The same goes for Vegas – it seems like every step you take brings you to yet another cool attraction, from the Bellagio fountains to the Pawn Stars shop. The more iconic sights, however, are arguably outside of the city, from the Grand Canyon to the Valley of Fire.
I’m mainly just guessing here, because I think the latest I stayed out in either city was about 10pm, and that was only because I had tickets to see Britney. (Don’t judge. Please.)
In Vegas, pretty much everything goes. There are clubs. Casinos. Bars. Restaurants. Gigs. More than anything, I felt like New York’s moniker of ‘The City That Never Sleeps’ applied more to Vegas – get yourself in one of those casinos, and there’s absolutely no way of telling whether it’s 1 o’ clock in the afternoon or 3am.
New York, though, is the place to be if you’re collecting cool points. Ian and I went bowling one evening, and virtually had the whole place to ourselves. We even tried a number of local pubs and bars; places were less packed, things were more chilled, and it fitted with our vibe a whole lot more. There felt like there was a whole lot more here to suit different types of people, with rooftop bars and clubs sitting alongside Broadway shows, themed tours and night-time cruises.
Personally, the nightlife at Las Vegas wouldn’t be a reason for me to return to the city, but the nightlife in New York definitely would.
This shouldn’t really be a category, but hey, it’s 2017 and we’ve got to consider these things.
I was about to write “I’ve never ever seen a bad Instagram photo of New York”, but then I remembered my photos. When I visited New York in 2012, I thought every photo should either have a heavy vignette filter or an ugly, thick border (see below). Other cracking photos I Instagrammed during this time included my student lunch (a Pot Noodle and some toast), plus a text conversation I had about my cat.
I’m much prouder of my Vegas Instagram photos, which were taken in 2015 when my understanding of borders (i.e. the fact they should never be used) had vastly improved. There felt like there was a lot more variety of what to snap in Vegas, which undoubtedly helped.
Saying all that, though, I did feel like New York was a photographer’s dream. No wonder so many visually stunning movies are filmed there!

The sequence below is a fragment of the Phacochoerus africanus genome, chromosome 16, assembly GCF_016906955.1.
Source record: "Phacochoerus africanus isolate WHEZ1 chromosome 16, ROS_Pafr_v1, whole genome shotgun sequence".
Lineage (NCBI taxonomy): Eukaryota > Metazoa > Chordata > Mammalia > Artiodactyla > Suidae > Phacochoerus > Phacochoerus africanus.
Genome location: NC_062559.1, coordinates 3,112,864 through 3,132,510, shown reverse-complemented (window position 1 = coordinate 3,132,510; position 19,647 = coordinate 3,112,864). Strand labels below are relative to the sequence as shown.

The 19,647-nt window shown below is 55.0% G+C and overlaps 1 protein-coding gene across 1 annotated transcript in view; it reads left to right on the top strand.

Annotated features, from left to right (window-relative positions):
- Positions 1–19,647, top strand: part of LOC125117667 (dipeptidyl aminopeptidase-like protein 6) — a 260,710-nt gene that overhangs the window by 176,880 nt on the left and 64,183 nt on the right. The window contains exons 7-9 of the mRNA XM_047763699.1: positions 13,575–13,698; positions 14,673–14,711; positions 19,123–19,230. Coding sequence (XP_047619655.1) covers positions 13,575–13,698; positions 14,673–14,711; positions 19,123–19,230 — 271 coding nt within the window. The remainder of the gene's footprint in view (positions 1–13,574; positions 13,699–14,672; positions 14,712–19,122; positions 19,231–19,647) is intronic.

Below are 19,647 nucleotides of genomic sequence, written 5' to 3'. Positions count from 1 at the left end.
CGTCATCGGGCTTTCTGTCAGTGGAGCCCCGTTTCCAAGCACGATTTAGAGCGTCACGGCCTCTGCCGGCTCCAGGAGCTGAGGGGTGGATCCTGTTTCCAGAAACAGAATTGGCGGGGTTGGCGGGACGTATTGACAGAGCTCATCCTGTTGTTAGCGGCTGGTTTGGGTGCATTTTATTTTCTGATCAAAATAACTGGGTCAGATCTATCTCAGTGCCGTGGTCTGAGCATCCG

Ugh. Is it me, or are there just SO MANY good deals for New York out there? It’s probably to do with so many budget airlines flying there (and the fact it’s probably the quickest US city to get to from England), but maaan I get tempted to book up a return trip approx 148492 times a week.
Vegas flights, on the other hand, always seem pricey AF. I don’t think I’ve ever seen return flights for less than £450, which always puts me off. People don’t realise, though, that the casino hotels are SO cheap because they get most of their profit from tourists gambling, which definitely makes things a lot more affordable when you round it all up. Check out my guide on where best to stay in Vegas, but be prepared to find hotel rooms as low as $20 a night in your accommodation search!
As much as I try to pick an overall winner, it’s actually impossible for me to choose between New York and Las Vegas. They’re cities which require totally different moods, but which both offer tourists something completely unique.
I’ve waffled on enough now, so I’d love to hear what YOU have to say! Which city do you prefer? Or, if you haven’t visited either of them, which one would you like to visit more?
This post was written in collaboration with Netflights, but all thoughts, opinions and love of these fine American cities are my own! I don’t generally post infographics, but their one on New York vs Las Vegas is actually pretty interesting, and has some top tips from a few of my favourite bloggers. Check it out if you’re still umming and aching over which city to visit first!